It's the beginning of the new year, so it's time for resolutions and reflections. When I woke up this morning, I thought the following: I am happy to be waking up in a warm bed, in a cozy dwelling. I am not hungry, I am not sick, I am alive and I can see the sunlight on the trees and the snow outside, making them sparkle. I have two beautiful children who dazzle me with their growing and person-ness. I have family who loves me and tries to take care of me. I have a few friends, just enough, who support me and love me in everything I do. I have a mind that thinks and creates and dreams and loves impossibly beautiful things.

Everything that I need or I want in this world is possible for me to grasp.

I am so very fortunate.

I just need to remember, and truly believe that. That is my resolution for this year. I will believe that I am fortunate, that I am beautiful just the way that I am. I will do the things that make me happy, and work from a sense of purpose rather than a sense of duty. I will believe in my friends' dreams and cheer them on as they climb. I will listen more. I will encourage my children and try to be the example. I will be my heart, I will listen to it and appreciate that it is unique and crazy and marvelous.

And I will try to ignore the parts of me, and the parts of others, who tell me different.

All the best for 2013. It will be a good year :-)

At the banks

At the banks by dina bennettAt the banks, a photo by dina bennett on Flickr.

“It has always been a happy thought to me that the creek runs on all night, new every minute, whether I wish it or know it or care, as a closed book on a shelf continues to whisper to itself its own inexhaustible tale. So many things have been shown so to me on these banks, so much light has illumined me by reflection here where the water comes down, that I can hardly believe that this grace never flags, that the pouring from ever-renewable sources is endless, impartial, and free.” - Annie Dillard, Pilgrim at Tinker Creek

Building Montreal: The Aldred Building

Aldred Building

I was photographing Sunday morning in Old Montreal. Actually, I woke up at 5:30 and figured that if I was going to be awake I may as well do something constructive. I was not disappointed. I'm a morning person. I have always enjoyed that feeling of being awake before most of my world. I love driving around just before dawn, the empty streets, the street lights getting ready to flicker off, the chill in the air, watching another surviving soul in the sleepy, surreal apocalyptic grey light walking down the street or waiting for the bus. I wonder if they are feeling what I feel. There is peace and clarity and as a breeze floats over my cheek I shiver at the thrill of the world existing only for me.And there is always parking. I cannot wander down to the area and not photograph the Aldred building. My lens often seems a bit too preoccupied with the beautiful Art Deco building cross-corner from Notre-Dame. It's ziggurat, step-back design was probably due to the city bylaws prohibiting buildings over 12 stories unless step-backs were included, a bylaw also adhered to by New York City, and it is no surprise that the Empire State Building has a similar design.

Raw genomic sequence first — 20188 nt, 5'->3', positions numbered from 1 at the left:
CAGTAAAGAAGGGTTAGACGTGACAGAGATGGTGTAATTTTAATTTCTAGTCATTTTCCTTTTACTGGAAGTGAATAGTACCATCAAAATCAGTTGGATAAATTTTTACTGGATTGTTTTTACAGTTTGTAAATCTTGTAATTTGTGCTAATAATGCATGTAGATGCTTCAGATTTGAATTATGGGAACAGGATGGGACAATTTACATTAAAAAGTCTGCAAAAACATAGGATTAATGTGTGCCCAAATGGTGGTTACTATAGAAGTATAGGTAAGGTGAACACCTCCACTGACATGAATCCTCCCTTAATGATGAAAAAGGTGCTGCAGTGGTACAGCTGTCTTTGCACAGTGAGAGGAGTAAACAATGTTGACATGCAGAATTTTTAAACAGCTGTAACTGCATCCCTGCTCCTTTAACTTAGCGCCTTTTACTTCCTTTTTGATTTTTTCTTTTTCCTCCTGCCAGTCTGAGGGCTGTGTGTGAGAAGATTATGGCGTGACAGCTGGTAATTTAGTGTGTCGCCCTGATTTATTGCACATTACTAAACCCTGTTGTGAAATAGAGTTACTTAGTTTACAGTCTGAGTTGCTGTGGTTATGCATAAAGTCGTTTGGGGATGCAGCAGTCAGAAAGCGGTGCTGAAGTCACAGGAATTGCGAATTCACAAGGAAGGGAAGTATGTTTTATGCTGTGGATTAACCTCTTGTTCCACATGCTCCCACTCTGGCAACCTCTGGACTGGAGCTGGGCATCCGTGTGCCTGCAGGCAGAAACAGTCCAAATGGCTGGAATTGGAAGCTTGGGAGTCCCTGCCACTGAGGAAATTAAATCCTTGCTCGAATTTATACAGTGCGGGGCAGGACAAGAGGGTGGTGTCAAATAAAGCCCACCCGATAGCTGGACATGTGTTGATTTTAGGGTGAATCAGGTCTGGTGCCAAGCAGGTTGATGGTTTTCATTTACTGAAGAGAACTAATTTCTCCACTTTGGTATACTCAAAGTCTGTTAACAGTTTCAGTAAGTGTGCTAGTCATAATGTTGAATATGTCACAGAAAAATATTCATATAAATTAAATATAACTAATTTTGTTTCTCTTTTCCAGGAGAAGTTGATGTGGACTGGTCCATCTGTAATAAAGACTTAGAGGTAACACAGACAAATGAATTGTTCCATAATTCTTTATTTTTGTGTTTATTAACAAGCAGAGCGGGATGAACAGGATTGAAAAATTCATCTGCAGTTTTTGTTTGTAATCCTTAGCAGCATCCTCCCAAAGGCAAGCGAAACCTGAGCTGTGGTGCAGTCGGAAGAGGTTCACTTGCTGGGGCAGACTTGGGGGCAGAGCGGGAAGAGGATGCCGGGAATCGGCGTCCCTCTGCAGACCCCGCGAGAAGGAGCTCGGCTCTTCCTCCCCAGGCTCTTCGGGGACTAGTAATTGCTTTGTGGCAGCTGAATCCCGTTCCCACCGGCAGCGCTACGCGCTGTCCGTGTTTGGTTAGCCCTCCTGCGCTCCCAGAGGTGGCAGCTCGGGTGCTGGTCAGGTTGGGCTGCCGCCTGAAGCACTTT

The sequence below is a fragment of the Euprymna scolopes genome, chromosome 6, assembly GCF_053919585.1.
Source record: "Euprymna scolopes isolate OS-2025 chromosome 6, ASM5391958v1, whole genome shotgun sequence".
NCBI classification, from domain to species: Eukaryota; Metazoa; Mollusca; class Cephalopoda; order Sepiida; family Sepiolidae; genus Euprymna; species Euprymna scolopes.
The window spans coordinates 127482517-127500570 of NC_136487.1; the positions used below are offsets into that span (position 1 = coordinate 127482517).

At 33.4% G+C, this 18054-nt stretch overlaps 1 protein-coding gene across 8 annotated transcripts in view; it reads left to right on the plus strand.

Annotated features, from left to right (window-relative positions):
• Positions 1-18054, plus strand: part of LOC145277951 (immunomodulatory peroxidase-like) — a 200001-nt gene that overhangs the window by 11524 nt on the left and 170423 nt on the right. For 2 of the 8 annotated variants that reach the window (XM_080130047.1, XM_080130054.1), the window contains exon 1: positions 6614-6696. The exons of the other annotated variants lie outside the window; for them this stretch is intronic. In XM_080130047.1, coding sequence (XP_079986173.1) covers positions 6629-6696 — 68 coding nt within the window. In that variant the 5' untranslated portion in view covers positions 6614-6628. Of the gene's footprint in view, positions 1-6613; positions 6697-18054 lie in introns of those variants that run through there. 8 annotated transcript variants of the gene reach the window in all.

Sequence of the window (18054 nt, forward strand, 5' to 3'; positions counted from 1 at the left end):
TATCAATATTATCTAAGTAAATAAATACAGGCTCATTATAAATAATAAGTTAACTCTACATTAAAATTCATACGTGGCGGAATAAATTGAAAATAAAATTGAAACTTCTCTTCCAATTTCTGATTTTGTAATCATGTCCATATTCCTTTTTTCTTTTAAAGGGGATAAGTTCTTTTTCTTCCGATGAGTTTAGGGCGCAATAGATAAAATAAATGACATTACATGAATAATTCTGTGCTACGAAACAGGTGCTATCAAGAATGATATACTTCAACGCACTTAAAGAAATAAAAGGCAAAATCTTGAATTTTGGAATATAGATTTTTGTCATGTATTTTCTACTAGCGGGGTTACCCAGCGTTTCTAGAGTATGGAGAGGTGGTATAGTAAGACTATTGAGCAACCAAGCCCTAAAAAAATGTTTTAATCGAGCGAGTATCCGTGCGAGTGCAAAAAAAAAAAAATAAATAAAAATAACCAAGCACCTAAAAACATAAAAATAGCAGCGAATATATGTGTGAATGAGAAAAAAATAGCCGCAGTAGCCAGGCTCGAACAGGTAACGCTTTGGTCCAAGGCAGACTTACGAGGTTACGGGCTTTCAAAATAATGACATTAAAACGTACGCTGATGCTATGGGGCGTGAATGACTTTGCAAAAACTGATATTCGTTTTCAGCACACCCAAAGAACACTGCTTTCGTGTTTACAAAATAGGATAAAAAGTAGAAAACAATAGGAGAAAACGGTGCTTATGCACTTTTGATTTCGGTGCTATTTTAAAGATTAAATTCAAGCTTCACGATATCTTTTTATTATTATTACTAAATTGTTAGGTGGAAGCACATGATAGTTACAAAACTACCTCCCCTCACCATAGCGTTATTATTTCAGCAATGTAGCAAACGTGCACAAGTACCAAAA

Construction started three months before the stock market crash in 1929 and miraculously the construction continued and was completed in 1931. It was Montreal's first sky scraper, with state-of-the-art elevators and a visible break from the classical architecture in abundance around the square. The architects reflected the mass of the cathedral on the lower part of the building and cleverly aligned it to both Notre-Dame and Place D'Armes streets even though they do not meet at 90 degrees. I had never noticed until someone pointed it out to me on an architectour a couple of years ago. The building was commissioned to be a symbol of wealth and properity. Times had changed by the time it was finished, but the vision of the design endures to this day as a piece of luxury and beauty from an era that so many of us wish we were a part of.

Montreal love letter